But the too-heavy-to-weigh gorilla in the room that must remain on the sideline while we deal with our evolving emergency in the world's money system is not state banking but state money.
And so, in favor of state money, may I bring to your attention the work of renowned Japanese economist Dr. Kaoru Yamaguchi.
In a most timely work presented only last July, Dr. Yamaguchi has done extensive macro-economic modeling of a change to a public money system, where money is issued without debt directly into the economy.
The results of the transition to a debt-free money system are measured in achieving economic growth without inflation or deflation.
While, over time, paying off the national debt.
Also, very fortunately, Congressman Dennis Kucinich has introduced legislation to achieve just such a result.
So, you might want to think about spreading that out over the globe as a means of achieving real financial stability.
It's better than having states of any kind in competition with private finance.
Let the government create the nation's money, like it should.
And let the bankers get back to banking.

Nachiket Mor
February 05, 2011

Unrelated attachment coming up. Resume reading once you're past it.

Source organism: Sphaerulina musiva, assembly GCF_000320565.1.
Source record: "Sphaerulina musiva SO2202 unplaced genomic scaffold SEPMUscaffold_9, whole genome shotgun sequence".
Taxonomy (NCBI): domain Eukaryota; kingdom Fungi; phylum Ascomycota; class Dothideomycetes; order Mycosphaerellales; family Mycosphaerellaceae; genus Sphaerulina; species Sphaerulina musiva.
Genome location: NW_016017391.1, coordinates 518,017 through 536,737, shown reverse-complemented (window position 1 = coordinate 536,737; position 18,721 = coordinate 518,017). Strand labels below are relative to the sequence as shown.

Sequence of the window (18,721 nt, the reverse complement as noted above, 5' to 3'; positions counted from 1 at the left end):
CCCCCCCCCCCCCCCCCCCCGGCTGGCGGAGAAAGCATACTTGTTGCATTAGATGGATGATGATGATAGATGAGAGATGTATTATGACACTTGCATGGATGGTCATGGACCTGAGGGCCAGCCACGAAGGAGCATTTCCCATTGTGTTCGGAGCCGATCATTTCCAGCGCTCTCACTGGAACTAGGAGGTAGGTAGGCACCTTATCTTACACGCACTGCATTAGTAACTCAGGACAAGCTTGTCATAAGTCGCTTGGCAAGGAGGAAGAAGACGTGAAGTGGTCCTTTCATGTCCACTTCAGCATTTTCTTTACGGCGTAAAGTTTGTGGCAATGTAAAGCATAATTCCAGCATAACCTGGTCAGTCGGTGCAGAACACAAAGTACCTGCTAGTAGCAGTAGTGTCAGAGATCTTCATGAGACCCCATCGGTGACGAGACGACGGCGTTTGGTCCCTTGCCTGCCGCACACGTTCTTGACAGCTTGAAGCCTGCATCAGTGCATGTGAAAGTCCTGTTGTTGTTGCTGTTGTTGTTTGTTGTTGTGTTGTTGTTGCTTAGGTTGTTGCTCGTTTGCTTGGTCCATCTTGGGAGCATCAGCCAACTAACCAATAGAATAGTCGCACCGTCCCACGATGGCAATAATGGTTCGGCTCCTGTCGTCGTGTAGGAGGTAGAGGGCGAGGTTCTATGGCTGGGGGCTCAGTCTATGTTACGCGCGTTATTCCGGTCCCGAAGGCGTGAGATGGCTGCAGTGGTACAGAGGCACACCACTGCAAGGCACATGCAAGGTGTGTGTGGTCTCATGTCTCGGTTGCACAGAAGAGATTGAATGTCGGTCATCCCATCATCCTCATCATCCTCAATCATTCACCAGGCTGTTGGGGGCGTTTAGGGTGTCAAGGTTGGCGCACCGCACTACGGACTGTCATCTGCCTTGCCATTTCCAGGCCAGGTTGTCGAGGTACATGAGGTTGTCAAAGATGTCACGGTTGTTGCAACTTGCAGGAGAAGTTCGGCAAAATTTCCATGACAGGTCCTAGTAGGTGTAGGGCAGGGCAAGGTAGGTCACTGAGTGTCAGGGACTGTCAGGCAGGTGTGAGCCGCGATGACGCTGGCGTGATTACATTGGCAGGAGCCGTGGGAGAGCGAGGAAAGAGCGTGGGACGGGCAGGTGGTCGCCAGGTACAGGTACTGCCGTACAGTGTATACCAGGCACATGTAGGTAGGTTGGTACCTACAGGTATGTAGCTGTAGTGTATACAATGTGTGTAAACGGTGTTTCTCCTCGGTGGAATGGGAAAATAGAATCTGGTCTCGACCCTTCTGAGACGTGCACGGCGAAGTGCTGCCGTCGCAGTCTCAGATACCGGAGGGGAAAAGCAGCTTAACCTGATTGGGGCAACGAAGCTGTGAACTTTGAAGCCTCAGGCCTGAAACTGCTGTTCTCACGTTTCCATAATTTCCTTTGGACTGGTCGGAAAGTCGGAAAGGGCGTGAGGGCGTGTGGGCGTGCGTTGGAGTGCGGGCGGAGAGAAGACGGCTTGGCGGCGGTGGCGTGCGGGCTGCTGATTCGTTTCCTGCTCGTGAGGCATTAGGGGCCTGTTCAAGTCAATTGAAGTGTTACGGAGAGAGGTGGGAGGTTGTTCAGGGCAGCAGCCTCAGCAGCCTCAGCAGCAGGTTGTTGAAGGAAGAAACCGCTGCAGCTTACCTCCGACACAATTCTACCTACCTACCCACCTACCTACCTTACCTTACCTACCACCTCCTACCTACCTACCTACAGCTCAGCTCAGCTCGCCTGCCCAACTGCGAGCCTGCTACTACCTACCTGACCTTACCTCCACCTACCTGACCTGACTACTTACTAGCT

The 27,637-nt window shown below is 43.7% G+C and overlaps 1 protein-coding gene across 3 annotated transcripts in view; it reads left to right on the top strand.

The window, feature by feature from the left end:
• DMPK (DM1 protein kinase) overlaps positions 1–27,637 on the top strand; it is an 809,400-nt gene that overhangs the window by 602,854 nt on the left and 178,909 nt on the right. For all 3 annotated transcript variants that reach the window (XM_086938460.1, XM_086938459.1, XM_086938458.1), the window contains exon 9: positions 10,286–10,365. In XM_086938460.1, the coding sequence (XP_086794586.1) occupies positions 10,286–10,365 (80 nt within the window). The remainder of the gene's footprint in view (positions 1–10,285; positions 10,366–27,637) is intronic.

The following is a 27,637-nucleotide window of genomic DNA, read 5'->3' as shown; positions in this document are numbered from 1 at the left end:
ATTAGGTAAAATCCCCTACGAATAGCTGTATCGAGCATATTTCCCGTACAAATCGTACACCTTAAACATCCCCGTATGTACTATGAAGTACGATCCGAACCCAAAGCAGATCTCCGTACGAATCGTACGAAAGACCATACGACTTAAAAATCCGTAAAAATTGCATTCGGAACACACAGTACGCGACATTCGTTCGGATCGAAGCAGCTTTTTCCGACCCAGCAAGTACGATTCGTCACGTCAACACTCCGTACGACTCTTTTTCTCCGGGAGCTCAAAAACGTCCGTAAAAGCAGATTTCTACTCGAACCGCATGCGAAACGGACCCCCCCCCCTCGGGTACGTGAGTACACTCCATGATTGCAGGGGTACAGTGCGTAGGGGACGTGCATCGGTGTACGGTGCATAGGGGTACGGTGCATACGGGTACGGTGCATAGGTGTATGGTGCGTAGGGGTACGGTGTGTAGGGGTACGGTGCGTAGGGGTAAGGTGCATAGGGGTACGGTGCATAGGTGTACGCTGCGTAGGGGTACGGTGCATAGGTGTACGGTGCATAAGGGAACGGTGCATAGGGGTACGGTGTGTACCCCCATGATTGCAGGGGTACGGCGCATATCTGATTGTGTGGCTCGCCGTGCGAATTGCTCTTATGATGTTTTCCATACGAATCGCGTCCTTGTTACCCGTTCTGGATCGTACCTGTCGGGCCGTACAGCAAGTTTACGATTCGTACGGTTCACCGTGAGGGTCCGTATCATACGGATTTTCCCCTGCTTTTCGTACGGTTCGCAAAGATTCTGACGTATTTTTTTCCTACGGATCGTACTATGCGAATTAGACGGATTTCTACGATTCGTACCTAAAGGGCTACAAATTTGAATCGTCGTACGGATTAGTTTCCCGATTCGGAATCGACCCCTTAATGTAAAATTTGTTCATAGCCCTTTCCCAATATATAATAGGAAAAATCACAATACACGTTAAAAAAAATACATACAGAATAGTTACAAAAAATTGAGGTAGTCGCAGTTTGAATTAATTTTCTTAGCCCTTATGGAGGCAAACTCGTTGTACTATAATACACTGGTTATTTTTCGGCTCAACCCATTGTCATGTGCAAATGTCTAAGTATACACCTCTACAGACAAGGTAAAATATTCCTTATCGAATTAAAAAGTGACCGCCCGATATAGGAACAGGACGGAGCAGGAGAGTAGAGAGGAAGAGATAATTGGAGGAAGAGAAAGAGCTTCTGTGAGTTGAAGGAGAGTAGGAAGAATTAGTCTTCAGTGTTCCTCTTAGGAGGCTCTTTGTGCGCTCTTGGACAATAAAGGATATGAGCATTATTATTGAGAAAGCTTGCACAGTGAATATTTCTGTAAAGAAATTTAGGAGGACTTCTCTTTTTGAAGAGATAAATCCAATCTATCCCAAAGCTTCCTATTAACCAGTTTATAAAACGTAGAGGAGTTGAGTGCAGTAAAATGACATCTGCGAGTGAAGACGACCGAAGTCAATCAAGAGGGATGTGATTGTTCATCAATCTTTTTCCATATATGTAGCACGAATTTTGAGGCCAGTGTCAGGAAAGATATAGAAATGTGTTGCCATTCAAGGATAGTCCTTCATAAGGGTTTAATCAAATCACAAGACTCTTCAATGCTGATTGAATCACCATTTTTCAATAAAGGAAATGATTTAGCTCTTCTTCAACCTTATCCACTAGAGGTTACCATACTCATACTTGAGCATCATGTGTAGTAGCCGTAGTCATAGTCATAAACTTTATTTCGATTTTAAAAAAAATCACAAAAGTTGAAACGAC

My personal experience is entirely limited to India and its States and therefore may be incomplete but I find the logic of the post from Professor Allen not at all appealing for several reasons:

1. The presence of the public sector in financial services changes the incentive structure of regulators and the government almost entirely, to the point it blurs the separation between these entities and instead of overall development of the sector the principal objective becomes protection of the public sector.

2. Tax bailouts of one form of another become the norm and not the exception and are often hidden deep inside the balance sheets of public financial institutions. For example, the reason the banking license is such a highly desired commodity in India is principally due to the repressed interest rates on current and savings accounts (representing between 30 to 40% of bank balance sheets) which virtually guarantees profits for even the most risk-averse and inactive banks. Loan waivers for large farmers, large scale bailouts of failed cooperative banks and regional rural banks are a matter of course and do not even figure in discussions of crises -- which is why several of us in India feel that we have "escaped" the sub-prime crisis entirely.